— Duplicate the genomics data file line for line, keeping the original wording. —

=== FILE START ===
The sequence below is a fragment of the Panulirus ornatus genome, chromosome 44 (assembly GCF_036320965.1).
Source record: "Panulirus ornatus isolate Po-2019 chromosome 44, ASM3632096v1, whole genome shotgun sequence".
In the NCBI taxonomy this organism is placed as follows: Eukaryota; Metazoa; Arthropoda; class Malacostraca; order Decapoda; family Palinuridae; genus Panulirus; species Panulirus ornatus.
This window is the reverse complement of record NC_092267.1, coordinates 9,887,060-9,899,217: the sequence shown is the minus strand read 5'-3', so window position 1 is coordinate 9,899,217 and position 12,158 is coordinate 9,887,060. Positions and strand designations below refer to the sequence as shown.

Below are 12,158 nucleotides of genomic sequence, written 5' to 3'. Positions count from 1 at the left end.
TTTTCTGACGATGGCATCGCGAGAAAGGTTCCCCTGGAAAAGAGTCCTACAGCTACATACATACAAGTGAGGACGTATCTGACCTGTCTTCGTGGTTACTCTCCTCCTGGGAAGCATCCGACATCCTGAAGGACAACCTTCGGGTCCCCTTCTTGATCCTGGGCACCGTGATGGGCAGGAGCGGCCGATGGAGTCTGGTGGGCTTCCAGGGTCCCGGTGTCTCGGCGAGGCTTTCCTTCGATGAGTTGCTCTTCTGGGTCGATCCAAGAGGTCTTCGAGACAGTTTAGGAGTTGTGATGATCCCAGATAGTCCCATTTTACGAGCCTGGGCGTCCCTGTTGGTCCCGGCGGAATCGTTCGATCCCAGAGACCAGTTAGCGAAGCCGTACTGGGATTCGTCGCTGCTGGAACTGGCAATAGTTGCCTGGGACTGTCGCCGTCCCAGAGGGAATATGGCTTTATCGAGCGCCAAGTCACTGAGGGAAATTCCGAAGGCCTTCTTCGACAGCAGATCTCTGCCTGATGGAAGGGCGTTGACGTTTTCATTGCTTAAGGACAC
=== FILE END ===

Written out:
The sequence below is a fragment of the Panulirus ornatus genome, chromosome 44 (assembly GCF_036320965.1).
Source record: "Panulirus ornatus isolate Po-2019 chromosome 44, ASM3632096v1, whole genome shotgun sequence".
In the NCBI taxonomy this organism is placed as follows: Eukaryota; Metazoa; Arthropoda; class Malacostraca; order Decapoda; family Palinuridae; genus Panulirus; species Panulirus ornatus.
This window is the reverse complement of record NC_092267.1, coordinates 9,887,060-9,899,217: the sequence shown is the minus strand read 5'-3', so window position 1 is coordinate 9,899,217 and position 12,158 is coordinate 9,887,060. Positions and strand designations below refer to the sequence as shown.

Below are 12,158 nucleotides of genomic sequence, written 5' to 3'. Positions count from 1 at the left end.
TTTTCTGACGATGGCATCGCGAGAAAGGTTCCCCTGGAAAAGAGTCCTACAGCTACATACATACAAGTGAGGACGTATCTGACCTGTCTTCGTGGTTACTCTCCTCCTGGGAAGCATCCGACATCCTGAAGGACAACCTTCGGGTCCCCTTCTTGATCCTGGGCACCGTGATGGGCAGGAGCGGCCGATGGAGTCTGGTGGGCTTCCAGGGTCCCGGTGTCTCGGCGAGGCTTTCCTTCGATGAGTTGCTCTTCTGGGTCGATCCAAGAGGTCTTCGAGACAGTTTAGGAGTTGTGATGATCCCAGATAGTCCCATTTTACGAGCCTGGGCGTCCCTGTTGGTCCCGGCGGAATCGTTCGATCCCAGAGACCAGTTAGCGAAGCCGTACTGGGATTCGTCGCTGCTGGAACTGGCAATAGTTGCCTGGGACTGTCGCCGTCCCAGAGGGAATATGGCTTTATCGAGCGCCAAGTCACTGAGGGAAATTCCGAAGGCCTTCTTCGACAGCAGATCTCTGCCTGATGGAAGGGCGTTGACGTTTTCATTGCTTAAGGACAC